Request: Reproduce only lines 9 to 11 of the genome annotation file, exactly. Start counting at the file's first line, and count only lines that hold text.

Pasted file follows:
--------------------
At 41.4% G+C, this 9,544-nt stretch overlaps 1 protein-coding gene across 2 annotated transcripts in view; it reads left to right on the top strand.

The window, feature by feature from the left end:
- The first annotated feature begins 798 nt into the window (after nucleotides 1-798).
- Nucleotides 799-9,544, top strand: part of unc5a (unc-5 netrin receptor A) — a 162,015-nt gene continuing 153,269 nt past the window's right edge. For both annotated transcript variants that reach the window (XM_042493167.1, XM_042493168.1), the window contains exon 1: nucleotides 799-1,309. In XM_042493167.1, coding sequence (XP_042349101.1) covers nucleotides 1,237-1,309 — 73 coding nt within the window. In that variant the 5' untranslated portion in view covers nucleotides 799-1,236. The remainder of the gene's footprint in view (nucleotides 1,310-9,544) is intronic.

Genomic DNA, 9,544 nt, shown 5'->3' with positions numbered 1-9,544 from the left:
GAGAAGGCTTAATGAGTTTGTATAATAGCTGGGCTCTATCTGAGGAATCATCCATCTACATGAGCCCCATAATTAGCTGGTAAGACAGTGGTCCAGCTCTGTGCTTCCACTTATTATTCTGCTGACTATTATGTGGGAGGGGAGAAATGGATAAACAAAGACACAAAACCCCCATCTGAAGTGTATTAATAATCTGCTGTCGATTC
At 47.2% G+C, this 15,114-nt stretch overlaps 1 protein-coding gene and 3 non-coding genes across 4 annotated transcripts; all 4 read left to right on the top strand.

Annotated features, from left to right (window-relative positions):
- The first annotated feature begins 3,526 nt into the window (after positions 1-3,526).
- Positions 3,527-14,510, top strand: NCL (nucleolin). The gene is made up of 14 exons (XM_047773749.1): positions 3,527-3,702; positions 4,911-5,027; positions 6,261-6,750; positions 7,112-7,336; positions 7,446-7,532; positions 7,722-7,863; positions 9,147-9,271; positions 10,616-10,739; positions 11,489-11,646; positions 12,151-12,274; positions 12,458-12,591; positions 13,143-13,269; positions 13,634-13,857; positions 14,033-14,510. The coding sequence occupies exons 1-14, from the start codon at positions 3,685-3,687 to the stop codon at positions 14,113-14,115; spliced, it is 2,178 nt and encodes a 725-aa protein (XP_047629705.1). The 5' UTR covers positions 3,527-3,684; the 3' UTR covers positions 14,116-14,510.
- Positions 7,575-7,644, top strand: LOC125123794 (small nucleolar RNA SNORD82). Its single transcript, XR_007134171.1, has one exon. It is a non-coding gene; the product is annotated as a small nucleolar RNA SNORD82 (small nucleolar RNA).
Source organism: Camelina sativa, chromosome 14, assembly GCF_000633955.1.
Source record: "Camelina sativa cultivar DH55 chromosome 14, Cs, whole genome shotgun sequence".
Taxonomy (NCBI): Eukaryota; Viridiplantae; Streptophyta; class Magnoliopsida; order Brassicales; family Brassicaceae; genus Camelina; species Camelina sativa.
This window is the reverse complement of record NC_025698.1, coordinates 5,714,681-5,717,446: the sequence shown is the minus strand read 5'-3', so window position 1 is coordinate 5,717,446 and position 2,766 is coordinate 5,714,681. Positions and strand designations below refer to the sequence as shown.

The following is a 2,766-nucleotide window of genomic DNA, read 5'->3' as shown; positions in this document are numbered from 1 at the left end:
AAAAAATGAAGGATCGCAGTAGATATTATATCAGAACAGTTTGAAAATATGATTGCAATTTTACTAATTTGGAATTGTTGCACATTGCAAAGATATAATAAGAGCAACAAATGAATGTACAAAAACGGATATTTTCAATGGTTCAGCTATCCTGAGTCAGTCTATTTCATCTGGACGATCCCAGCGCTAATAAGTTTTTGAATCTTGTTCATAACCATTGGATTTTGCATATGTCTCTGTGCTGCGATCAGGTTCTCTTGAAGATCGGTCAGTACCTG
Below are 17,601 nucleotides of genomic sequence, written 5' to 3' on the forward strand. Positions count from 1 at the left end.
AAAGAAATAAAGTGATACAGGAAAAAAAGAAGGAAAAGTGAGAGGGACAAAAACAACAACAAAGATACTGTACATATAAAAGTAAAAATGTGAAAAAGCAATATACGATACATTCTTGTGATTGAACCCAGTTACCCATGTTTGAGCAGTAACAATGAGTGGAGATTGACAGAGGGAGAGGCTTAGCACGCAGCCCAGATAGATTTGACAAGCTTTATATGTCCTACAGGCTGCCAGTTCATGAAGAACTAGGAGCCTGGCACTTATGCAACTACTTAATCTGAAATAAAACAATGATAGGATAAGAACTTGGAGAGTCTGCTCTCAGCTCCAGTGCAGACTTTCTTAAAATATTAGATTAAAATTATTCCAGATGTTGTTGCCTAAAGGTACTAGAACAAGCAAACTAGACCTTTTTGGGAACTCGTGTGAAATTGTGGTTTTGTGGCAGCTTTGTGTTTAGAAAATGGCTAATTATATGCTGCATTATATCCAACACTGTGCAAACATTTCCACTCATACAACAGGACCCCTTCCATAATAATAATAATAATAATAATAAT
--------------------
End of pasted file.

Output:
- The first annotated feature begins 3,526 nt into the window (after positions 1-3,526).
- Positions 3,527-14,510, top strand: NCL (nucleolin). The gene is made up of 14 exons (XM_047773749.1): positions 3,527-3,702; positions 4,911-5,027; positions 6,261-6,750; positions 7,112-7,336; positions 7,446-7,532; positions 7,722-7,863; positions 9,147-9,271; positions 10,616-10,739; positions 11,489-11,646; positions 12,151-12,274; positions 12,458-12,591; positions 13,143-13,269; positions 13,634-13,857; positions 14,033-14,510. The coding sequence occupies exons 1-14, from the start codon at positions 3,685-3,687 to the stop codon at positions 14,113-14,115; spliced, it is 2,178 nt and encodes a 725-aa protein (XP_047629705.1). The 5' UTR covers positions 3,527-3,684; the 3' UTR covers positions 14,116-14,510.
- Positions 7,575-7,644, top strand: LOC125123794 (small nucleolar RNA SNORD82). Its single transcript, XR_007134171.1, has one exon. It is a non-coding gene; the product is annotated as a small nucleolar RNA SNORD82 (small nucleolar RNA).